Betty and Sally drive to her interview with the boarding school. They argue when Betty tries to inquire about why Sally wants to attend the school, wondering if it has to do with boys at her current school. Sally finally lies and tells her mother that she knows how important her education is to her adult life and wants to take it more seriously.

Back at the office, Pete talks to Duck Phillips over the phone about providing Bob career options in order to push him out of the agency. In Bob's office, he is incensed, yelling in Spanish (presumably to Manolo) over the phone and calling Pete a son of a bitch.


Don interrupts a meeting with Joan, Peggy and Ted discussing their plans for the St. John's television spot. Much like their earlier meeting with creative, Ted and Peggy laugh while Joan is less enthused. They pitch the ad, filmed from the baby's point of view, and the allusion to "Rosemary's Baby" -- Don is impressed, but also mindful of Ted and Peggy's infatuation with one another. After the two leave, Joan reveals that the concept will double their approved budget, and that Ted hasn't brought this up to the client.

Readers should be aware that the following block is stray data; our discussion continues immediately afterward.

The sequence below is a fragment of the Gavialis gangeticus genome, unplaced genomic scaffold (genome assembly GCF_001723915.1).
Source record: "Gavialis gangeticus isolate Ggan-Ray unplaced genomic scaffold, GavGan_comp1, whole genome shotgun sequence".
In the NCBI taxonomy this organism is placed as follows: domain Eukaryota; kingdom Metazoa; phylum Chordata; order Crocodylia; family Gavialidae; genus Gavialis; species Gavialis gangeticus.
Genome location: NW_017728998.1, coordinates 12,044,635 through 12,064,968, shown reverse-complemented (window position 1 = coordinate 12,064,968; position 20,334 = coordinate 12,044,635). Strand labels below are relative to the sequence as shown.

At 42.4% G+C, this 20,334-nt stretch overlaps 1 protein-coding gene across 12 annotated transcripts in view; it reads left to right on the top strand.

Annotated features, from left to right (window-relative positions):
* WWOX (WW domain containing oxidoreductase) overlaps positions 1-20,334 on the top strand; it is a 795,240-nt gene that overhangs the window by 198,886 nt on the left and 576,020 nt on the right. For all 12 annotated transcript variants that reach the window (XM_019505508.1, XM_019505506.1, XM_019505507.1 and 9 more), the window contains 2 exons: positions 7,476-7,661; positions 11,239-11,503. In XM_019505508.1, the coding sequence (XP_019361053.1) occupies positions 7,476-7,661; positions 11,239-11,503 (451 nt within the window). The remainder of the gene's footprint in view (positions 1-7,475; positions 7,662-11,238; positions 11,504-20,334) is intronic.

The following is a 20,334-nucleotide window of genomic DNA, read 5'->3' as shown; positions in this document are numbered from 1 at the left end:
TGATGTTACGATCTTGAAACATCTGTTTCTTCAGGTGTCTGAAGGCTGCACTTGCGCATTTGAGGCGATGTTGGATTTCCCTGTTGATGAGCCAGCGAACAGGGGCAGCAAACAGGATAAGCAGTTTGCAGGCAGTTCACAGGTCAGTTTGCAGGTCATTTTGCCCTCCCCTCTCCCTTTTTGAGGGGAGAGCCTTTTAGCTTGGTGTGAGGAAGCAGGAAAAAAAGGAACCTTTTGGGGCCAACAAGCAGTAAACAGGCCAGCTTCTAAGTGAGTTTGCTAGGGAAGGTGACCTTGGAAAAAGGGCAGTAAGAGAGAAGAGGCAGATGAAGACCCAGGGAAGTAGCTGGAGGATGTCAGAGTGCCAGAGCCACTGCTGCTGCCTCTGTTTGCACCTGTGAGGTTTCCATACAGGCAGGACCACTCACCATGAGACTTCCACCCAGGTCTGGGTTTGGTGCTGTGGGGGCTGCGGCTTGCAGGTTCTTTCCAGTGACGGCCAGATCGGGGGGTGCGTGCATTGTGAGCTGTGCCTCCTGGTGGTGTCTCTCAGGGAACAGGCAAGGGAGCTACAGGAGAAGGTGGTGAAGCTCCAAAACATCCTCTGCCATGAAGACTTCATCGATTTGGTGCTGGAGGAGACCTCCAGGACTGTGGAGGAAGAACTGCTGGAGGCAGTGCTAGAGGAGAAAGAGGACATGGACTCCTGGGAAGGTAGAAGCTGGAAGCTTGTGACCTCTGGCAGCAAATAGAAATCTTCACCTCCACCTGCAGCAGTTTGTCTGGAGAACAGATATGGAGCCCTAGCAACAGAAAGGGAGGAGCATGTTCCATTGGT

Sally and Betty are in the middle of her boarding school interview, Betty putting over her daughter's career aspirations and academic performance. The interviewer sets up an overnight stay so that Sally can learn more about the facility and attend a few classes, but seems to eye Sally warily after her mother leaves.

Pete is surprised to find his mother at the office, even moreso to learn that she is planning an vacation to Europe with Manolo after Pete forbade her from seeing him. She tells him that Manolo had let her know of Pete's shoddy treatment of Bob.

Back at the boarding school, Sally meets with two of the students, ostensibly to learn about the living situation. However, the two girls blackmail her, saying that their review is integral to her acceptance to the school and chiding her for not bringing alcohol or cigarettes to bribe them with.

Don runs into Ted on his way out of the office. St. John's called him to halt casting after Don sent over the inflated budget for the new commercial. Ted is angry at Don for going behind his back but more disappointed that he will have to give the bad news to Peggy. Don agrees to back up the deflated Ted when they meet with St. John's the next morning.